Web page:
As your regular readers would recognise, improving telecommunications infrastructure across Barker is one of the highest priorities for me.

Upon being elected in 2013 I was looking forward to seeing the Coalition Government’s Mobile Blackspot Programme rolled out across the nation and looked forward to reaping some of these dividends for regional South Australia.

How naive I was to think that our State Government might recognise the unprecedented opportunity lying before it and actually commit to investing in the programme.

Round one included a $100 million commitment from the Federal Government. In addition to Federal Government funding the programme included a commitment from telecommunication companies of $185 million, and State Governments contributing in excess of $87 million. Local Government, businesses and community organisations also contributed $1.7 million.

This co-operative approach to improving mobile blackspots in regional areas across the country resulted in a total 499 new or improved mobile phone towers from a total pool of $385 million. It must be noted however that of the $87 million from State Governments, our South Australia Labor Government contributed nothing. No surprise then that South Australia received the bare minimum number of towers which included only two in Barker.

Compare this with our neighbours across the border in Victoria. The Victorian State Government saw the opportunity that the South Australian Government did not and contributed $21 million. Victoria received 110 new or upgraded towers.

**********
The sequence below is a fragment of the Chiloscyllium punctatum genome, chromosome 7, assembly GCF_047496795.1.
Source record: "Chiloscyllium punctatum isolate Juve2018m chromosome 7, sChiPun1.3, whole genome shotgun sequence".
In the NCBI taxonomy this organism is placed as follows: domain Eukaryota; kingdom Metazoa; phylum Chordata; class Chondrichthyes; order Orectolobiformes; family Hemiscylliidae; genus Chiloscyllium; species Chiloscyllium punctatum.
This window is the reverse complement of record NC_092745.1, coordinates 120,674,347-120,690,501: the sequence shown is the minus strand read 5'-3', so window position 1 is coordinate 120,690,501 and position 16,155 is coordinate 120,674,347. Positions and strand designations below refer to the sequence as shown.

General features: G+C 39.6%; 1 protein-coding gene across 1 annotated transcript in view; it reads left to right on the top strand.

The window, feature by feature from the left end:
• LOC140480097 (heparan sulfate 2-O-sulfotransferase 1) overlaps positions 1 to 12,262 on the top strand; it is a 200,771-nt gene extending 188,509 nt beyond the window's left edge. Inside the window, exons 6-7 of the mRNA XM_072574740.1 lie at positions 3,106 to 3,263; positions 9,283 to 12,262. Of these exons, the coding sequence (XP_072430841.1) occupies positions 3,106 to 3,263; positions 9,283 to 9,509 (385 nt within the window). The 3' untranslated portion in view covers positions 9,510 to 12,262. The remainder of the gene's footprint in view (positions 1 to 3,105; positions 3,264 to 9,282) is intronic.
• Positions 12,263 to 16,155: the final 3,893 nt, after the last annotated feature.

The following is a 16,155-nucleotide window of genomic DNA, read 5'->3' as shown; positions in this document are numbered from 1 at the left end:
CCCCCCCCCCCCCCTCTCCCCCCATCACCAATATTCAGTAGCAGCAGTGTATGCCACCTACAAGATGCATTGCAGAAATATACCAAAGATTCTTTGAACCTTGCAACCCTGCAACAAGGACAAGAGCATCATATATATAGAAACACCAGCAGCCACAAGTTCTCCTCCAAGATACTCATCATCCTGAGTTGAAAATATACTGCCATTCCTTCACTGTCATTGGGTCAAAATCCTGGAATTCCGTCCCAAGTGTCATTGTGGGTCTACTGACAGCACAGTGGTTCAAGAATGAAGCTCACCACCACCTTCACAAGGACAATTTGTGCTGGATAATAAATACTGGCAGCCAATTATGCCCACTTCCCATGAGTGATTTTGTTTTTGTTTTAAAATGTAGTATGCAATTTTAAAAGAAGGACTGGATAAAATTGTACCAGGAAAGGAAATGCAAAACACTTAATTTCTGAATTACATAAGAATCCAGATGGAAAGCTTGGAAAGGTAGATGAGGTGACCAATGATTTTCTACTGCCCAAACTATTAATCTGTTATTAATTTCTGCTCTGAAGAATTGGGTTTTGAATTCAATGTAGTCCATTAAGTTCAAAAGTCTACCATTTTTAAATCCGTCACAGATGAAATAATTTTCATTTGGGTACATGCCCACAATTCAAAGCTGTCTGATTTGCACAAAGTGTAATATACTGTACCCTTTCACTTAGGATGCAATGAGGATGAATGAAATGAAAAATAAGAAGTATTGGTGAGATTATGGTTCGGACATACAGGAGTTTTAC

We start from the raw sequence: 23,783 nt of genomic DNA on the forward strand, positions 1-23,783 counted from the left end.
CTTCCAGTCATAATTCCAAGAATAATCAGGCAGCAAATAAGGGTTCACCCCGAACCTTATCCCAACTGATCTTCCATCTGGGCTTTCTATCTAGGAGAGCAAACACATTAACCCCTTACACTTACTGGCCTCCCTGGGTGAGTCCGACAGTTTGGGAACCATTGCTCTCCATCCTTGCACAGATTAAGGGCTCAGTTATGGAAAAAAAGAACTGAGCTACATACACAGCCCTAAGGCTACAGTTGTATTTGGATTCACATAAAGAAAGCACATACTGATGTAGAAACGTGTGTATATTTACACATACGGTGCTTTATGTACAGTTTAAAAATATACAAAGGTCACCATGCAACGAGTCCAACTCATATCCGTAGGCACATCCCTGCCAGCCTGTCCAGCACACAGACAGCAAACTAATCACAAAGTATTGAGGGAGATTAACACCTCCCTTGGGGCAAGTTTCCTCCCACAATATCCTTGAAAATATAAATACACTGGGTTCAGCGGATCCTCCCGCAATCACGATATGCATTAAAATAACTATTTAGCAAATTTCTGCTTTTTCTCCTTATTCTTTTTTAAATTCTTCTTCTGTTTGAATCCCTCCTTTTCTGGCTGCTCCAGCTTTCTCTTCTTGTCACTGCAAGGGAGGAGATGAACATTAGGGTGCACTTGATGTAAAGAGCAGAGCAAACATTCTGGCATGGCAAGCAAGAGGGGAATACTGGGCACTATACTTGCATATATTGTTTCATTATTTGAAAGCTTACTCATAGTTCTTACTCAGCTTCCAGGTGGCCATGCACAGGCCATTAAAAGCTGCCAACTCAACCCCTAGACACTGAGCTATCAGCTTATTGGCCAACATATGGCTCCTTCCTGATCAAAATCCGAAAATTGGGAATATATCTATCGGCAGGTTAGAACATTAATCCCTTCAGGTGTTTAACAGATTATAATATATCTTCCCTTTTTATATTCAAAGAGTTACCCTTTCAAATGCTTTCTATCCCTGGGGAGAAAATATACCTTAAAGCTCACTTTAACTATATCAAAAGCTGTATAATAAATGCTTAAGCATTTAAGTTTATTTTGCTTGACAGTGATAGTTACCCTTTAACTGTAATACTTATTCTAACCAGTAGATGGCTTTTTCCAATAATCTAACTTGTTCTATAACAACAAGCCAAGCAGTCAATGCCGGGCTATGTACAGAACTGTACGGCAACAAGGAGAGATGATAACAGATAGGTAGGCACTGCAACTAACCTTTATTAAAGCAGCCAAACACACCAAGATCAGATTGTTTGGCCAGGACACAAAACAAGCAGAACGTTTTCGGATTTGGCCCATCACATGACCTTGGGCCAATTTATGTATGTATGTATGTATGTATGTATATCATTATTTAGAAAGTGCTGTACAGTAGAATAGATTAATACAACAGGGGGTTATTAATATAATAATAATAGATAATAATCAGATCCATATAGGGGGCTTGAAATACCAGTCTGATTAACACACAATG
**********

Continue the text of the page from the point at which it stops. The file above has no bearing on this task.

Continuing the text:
Round two of the programme is due to be finalised very soon. Despite a long campaign by myself and my Federal colleague Rowan Ramsey to lobby the State Government to contribute a meaningful sum to Round two, the South Australian State Government has again failed to grasp this opportunity by putting forward an insultingly low $2 million.

Round two of the programme includes a further $60 million of Federal Government funding to be allocated in the same way as Round one; final decisions of which sites will be funded are based on value for taxpayer’s money. The more co-contributions offered by third parties (namely State and/or Local Governments), the more attractive a site becomes.

The question remains what will our State Government’s poultry $2 million co-contribution translate into for South Australia in Round two?

I fear that as with many issues we face outside metropolitan Adelaide, the State Government neither understands nor cares what their country constituents struggle with. It’s sad that improved telecommunications in regional South Australia could only attract $2 million from Premier Weatherill but an O’Bahn extension shaving 7 minutes off a bus trip from the suburbs is worth an investment of $160 million.